As many as 280,000 people in Arizona could lose help getting food if a congressional bill passes in the weeks ahead.
That’s the number of people statewide who would need to find a job within a month or lose food assistance for a year. Another 30,000 Arizona residents could find themselves ineligible for food help altogether if the pending legislation passes.
The legislation, called the Farm Bill, would change how dollars for the Supplemental Nutrition Assistance Program, or SNAP, are distributed and could leave working poor families without enough support, said Angie Rodgers, president of the Association of Arizona Food Banks. About 40,000 children statewide are at risk of losing free school lunches, she said.
Many states, including Arizona, currently use an option that allows the state to raise the gross income cutoff for SNAP eligibility, making more low-income families eligible for help, on average about $100 worth of food a month. That option would go away under the bill, which would change the criteria for eligibility.
Republicans say the work requirement proposals are meant to assist those who may have fallen on hard times get back on their feet, off public assistance and into the workforce, National Public Radio reported in April.
President Trump has said this is a way to end a situation in which, he said, “the person who is not working at all and has no intention of working at all is making more money and doing better than the person that’s working his and her ass off,” the Wall Street Journal reported May 9.
The Journal has also reported that House Speaker Paul Ryan, a Wisconsin Republican, has been a vocal champion of overhauling safety-net programs to lower federal spending and push people to work.
Overall, cuts to SNAP under this legislation would total more than $17 billion nationwide over the next 10 years.
There are currently work requirements for able-bodied people without children who receive SNAP. If they do not get a job over a three-month period, they lose their benefits for the next 36 months.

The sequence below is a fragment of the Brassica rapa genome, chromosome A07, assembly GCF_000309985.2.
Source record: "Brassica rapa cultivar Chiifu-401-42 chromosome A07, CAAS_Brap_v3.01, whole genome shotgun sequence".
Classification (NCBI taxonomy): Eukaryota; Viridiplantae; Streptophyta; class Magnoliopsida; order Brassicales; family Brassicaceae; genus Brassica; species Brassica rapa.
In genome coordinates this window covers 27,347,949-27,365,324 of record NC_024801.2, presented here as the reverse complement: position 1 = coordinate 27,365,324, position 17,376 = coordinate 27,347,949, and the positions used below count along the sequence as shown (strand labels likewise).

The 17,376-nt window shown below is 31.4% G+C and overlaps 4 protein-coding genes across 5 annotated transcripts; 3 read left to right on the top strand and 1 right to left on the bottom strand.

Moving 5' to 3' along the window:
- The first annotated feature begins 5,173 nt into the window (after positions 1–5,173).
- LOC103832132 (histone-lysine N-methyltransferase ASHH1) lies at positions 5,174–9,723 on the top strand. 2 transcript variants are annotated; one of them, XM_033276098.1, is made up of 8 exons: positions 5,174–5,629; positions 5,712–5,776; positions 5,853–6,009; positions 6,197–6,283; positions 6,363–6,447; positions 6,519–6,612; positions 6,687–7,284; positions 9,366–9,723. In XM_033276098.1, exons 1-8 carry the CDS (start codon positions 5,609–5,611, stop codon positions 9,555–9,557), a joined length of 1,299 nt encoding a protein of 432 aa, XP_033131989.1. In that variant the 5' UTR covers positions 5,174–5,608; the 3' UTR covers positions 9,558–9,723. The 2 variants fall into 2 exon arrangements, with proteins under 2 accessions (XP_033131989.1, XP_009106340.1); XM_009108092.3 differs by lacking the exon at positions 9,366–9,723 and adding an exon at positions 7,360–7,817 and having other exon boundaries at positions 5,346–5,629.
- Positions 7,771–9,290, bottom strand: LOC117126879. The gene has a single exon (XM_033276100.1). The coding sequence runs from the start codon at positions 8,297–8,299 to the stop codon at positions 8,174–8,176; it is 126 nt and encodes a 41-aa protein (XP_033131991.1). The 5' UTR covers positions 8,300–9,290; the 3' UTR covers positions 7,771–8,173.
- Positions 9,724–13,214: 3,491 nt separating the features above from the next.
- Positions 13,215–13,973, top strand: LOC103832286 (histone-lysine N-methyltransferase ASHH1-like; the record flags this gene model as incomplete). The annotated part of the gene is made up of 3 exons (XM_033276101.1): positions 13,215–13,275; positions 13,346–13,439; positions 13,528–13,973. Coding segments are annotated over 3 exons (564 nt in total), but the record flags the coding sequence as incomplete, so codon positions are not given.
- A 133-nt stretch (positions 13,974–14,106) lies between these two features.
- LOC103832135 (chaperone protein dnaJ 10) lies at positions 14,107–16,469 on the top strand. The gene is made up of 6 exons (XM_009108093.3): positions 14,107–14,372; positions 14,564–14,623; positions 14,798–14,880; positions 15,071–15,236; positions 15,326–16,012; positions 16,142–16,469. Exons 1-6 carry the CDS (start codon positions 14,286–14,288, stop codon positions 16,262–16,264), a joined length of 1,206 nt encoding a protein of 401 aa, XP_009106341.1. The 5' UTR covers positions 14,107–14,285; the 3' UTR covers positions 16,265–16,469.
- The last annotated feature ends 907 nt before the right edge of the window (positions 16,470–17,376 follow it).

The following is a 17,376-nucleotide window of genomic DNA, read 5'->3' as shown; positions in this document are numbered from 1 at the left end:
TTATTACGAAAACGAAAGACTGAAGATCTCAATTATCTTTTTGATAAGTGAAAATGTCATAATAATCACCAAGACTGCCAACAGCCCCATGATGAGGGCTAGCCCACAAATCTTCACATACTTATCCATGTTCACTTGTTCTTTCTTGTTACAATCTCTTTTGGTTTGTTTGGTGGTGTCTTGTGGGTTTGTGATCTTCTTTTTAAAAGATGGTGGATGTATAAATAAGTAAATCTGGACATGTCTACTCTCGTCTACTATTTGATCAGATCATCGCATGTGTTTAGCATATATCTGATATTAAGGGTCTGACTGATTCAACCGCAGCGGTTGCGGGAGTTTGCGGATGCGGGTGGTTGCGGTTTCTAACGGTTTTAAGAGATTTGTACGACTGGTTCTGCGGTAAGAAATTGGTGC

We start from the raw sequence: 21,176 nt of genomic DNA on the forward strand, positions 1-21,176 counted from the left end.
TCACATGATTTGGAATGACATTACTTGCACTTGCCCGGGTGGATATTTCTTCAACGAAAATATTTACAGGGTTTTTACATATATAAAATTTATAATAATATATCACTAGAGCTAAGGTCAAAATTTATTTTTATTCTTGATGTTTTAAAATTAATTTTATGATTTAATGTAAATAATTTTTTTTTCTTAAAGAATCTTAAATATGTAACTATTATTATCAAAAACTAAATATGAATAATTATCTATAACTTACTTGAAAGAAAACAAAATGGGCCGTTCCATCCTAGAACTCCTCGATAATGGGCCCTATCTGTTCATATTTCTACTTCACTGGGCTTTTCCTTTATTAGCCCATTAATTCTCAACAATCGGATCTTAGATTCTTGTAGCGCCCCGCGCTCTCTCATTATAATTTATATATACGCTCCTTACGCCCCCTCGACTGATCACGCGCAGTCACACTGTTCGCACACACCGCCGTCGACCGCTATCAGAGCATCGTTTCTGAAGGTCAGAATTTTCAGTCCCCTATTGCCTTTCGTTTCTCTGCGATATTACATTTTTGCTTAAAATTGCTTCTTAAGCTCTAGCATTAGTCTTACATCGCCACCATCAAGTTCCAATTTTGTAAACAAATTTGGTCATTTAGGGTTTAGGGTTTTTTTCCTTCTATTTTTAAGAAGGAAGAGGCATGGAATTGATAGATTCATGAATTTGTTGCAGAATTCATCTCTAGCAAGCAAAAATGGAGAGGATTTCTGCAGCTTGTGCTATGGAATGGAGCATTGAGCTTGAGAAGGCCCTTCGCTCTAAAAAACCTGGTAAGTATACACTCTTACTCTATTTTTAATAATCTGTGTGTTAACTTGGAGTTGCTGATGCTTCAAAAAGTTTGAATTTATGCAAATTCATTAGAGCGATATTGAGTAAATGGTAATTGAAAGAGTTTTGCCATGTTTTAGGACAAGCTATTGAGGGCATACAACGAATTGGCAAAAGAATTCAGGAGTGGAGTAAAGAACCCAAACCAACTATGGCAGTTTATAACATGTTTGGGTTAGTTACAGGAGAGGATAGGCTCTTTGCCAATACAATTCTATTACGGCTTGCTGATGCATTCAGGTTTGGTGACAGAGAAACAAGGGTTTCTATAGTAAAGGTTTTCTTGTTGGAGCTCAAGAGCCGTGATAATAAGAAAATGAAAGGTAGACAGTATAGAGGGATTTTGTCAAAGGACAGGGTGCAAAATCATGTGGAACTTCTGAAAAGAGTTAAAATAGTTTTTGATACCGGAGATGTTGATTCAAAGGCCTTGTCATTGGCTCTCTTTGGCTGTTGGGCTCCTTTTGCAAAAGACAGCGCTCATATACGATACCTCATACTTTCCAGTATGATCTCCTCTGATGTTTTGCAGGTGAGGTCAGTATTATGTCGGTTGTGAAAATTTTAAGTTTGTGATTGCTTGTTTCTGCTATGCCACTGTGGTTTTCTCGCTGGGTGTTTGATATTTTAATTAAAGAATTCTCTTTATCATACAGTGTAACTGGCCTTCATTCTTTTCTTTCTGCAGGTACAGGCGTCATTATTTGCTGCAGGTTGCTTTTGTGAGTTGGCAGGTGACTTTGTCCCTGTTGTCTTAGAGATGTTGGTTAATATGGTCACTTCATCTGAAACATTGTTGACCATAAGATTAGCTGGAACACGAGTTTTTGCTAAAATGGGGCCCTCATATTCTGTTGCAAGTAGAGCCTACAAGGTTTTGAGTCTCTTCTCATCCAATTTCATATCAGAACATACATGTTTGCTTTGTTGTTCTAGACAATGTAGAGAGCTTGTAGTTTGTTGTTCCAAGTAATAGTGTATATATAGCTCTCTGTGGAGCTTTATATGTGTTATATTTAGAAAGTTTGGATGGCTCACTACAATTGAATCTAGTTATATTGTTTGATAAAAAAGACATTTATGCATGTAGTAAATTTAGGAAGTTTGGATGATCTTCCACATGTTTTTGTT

The current bill would change both the work requirement and who is required to work, expanding it to include everyone except those with children under the age of 6, Rodgers said.
SNAP benefits usually diminish as the person’s income increases, she said, but this “would be more like a cliff,” meaning that a family close to the income threshold that accepts a small wage increase or starts logging more work hours would lose all SNAP benefits if earnings go above the federal threshold.
“By targeting people who gain a modest increase in earnings, this provision of the House Farm Bill would punish struggling working families just as they are getting back on their feet,” said David Lujan of the Arizona Center for Economic Progress.
Currently, a family of three earning around $37,000 per year can qualify for some food assistance, usually a little more than $100 per month, but this would drop to $28,000 for a family of three under the pending change.
Rodgers said about half of the people who frequent Arizona’s food banks already get SNAP, but that’s not enough, on slim wages, to get through to the end of the month.